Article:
A statue of 17th-century slave trader Edward Colston was pulled down and rolled into a harbor in southwest England

By Jason Duaine Hahn
June 08, 2020 07:34 PM
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Credit: Ben Birchall/PA Wire via ZUMA Press

English protestors tore down a bronze statue of a 17th-century slave trader and tossed it into a harbor in a display of solidarity with Black Lives Matters activists in America.

On Sunday, a group of protestors in Bristol, a city in the southwest of England, used rope to pull down a statue of slave trader Edward Colston, who is responsible for trafficking some 80,000 men, women and children from Africa to North America through the Royal African Company, the BBC reported.

The moment was captured in a viral video posted to Twitter that has garnered hundreds of thousands of views.

According to the BBC, once Colston's statue came down, a protestor placed a knee on its neck — which symbolized how George Floyd was killed on May 25 after a white Minneapolis police officer kneeled on his neck for nearly nine minutes. Floyd's killing has led to protests against police brutality across the United States and around the world.

Footage posted by Twitter user James Felton shows the crowd of protestors pushing Colston's statue into a river to the cheers of the hundreds in attendance.

"If you’re one of the people who thinks throwing a statue of Edward Colston into the sea is bad, wait until you find out about the 19,000 slaves who died whilst his company transported them to the Caribbean," Felton wrote in the caption of the video that has been viewed 8 million times.

Edward Colston statue
| Credit: Ben Birchall/PA Wire via ZUMA Press

Colston died in 1721 and has remained a source of controversy for residents in the city as streets, memorials and buildings still bear his name. The statue of Colston was first erected in the center of Bristol in 1895, according to Al Jazeera.

But the city has now launched an investigation into the statue's destruction, Superintendent Andy Bennett of the Avon and Somerset Constabulary announced in a statement to their website.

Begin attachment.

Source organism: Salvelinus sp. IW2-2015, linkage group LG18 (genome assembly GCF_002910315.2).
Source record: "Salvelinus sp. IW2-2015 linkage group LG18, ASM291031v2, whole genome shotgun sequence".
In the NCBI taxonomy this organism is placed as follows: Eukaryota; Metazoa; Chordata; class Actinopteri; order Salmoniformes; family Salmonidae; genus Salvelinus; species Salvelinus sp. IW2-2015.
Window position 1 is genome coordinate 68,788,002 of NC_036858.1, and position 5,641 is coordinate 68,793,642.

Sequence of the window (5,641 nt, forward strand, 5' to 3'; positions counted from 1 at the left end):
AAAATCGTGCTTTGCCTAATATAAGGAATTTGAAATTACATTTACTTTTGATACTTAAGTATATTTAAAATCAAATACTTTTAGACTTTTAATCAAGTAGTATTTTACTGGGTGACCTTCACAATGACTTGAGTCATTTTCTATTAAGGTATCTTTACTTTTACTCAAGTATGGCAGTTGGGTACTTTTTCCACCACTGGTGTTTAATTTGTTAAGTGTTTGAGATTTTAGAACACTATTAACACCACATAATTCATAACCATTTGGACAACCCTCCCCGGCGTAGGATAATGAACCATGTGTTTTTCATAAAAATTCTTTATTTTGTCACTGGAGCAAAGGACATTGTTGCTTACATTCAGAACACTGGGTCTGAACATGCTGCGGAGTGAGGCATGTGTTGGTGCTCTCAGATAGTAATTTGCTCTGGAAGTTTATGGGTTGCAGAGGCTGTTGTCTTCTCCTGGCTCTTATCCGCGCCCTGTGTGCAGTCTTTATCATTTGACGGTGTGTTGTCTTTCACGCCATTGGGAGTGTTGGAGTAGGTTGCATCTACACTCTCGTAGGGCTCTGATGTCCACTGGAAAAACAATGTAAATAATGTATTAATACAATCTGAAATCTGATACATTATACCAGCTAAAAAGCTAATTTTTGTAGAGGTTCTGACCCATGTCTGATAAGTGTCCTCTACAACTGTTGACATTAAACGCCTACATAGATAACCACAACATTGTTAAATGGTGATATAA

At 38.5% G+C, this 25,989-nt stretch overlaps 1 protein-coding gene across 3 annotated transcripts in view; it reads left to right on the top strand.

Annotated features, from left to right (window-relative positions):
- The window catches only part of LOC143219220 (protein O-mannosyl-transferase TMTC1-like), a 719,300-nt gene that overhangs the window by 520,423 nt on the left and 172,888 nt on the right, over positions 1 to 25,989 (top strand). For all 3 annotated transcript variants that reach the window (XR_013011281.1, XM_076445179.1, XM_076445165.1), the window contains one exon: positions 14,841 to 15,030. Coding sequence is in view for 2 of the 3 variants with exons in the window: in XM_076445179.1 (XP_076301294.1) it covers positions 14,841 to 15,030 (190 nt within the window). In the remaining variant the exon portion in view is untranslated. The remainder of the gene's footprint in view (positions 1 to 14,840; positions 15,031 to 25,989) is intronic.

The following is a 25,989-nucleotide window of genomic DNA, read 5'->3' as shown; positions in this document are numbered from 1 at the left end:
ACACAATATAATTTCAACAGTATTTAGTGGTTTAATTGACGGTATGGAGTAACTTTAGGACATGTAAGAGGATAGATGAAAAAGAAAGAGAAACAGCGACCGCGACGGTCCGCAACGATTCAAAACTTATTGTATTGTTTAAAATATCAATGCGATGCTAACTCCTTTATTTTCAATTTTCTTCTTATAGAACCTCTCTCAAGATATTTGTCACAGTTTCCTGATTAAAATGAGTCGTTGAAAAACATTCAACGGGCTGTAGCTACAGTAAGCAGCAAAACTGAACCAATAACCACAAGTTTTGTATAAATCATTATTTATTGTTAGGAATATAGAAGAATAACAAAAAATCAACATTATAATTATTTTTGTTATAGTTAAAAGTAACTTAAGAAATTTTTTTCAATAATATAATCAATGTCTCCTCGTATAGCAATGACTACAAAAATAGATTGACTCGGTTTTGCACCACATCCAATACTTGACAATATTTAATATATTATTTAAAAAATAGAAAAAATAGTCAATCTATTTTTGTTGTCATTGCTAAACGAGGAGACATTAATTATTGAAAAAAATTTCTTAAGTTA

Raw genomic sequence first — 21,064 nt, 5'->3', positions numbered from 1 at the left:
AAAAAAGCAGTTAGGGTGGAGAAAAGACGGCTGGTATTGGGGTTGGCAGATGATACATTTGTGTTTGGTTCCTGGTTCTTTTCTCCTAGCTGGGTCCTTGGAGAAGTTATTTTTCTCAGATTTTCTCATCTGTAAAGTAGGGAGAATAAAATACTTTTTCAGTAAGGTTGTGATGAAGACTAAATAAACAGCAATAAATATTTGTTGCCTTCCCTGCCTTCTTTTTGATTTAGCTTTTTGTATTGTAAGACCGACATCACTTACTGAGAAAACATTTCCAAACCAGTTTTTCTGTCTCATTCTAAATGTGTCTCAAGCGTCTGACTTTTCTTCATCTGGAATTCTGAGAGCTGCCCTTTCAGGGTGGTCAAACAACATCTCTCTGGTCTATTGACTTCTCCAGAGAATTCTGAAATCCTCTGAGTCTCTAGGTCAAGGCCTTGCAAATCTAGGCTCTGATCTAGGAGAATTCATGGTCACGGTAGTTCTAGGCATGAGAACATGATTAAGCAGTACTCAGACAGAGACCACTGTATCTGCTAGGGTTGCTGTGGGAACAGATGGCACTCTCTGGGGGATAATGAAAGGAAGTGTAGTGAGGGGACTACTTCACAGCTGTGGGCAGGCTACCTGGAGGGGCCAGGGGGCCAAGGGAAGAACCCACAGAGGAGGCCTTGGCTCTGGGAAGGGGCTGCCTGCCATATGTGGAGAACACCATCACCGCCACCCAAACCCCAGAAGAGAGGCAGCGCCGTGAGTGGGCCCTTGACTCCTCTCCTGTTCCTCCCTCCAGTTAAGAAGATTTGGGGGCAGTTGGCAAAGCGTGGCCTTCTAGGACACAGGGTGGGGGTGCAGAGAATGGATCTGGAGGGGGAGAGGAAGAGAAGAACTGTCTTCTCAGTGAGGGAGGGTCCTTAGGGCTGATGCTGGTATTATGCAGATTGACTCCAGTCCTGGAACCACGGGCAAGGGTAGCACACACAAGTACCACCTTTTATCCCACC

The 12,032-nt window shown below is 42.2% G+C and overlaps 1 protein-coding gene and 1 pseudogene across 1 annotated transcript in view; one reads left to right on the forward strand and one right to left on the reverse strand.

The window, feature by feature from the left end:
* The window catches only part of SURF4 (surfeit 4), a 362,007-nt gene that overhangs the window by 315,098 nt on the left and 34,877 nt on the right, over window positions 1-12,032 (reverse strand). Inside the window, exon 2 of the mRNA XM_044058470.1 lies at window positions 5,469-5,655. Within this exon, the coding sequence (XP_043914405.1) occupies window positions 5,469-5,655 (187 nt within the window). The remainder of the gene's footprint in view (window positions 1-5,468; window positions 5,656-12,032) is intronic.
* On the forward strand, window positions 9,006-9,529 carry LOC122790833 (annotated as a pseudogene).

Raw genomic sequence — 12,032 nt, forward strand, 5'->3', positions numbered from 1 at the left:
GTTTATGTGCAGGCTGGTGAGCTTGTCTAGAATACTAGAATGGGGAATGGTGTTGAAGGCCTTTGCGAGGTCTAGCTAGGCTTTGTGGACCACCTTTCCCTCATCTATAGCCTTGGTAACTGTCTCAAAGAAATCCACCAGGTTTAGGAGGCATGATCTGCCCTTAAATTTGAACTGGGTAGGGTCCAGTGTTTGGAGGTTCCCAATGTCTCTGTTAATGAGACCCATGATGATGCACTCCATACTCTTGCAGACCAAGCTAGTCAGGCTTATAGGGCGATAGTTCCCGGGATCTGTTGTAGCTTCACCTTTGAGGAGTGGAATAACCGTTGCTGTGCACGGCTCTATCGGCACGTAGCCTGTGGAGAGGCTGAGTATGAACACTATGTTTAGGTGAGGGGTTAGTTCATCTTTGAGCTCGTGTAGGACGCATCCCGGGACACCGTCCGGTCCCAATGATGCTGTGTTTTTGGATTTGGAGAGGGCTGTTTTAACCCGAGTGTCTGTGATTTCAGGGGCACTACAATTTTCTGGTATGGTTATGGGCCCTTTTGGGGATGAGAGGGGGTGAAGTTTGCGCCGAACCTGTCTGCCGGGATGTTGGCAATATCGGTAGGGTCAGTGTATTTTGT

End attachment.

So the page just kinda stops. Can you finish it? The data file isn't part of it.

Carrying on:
"The vast majority of those who came to voice their concerns about racial inequality and injustice did so peacefully and respectfully," Bennett said. "The ongoing coronavirus pandemic added a different dynamic to what was always going to be a challenging policing operation."

“Keeping the public safe was our greatest priority and thankfully there were no instances of disorder and no arrests were made," he continued, in part. "However, there was a small group of people who clearly committed an act of criminal damage in pulling down a statue near Bristol Harbourside."

Bennett said the department is working to identify protestors using footage of the incident.

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Despite the constabulary's reaction, many residents defended the statue's removal on social media.

"If a person [is] more upset at the pulling down of a statue of a bloke from hundreds of years ago than they did about a lynching 10 days ago, just make a mental note," said one Twitter user in reference to Floyd's death.

"A statue is usually erected to celebrate someone who was good. Edward Colston was not good," added another user. "Why is tearing it down so hard for some people to comprehend?"

To help combat systemic racism, consider learning from or donating to these organizations:

• Campaign Zero (joincampaignzero.org) which works to end police brutality in America through research-proven strategies.

ColorofChange.org works to make government more responsive to racial disparities.

• National Cares Mentoring Movement (caresmentoring.org) provides social and academic support to help black youth succeed in college and beyond.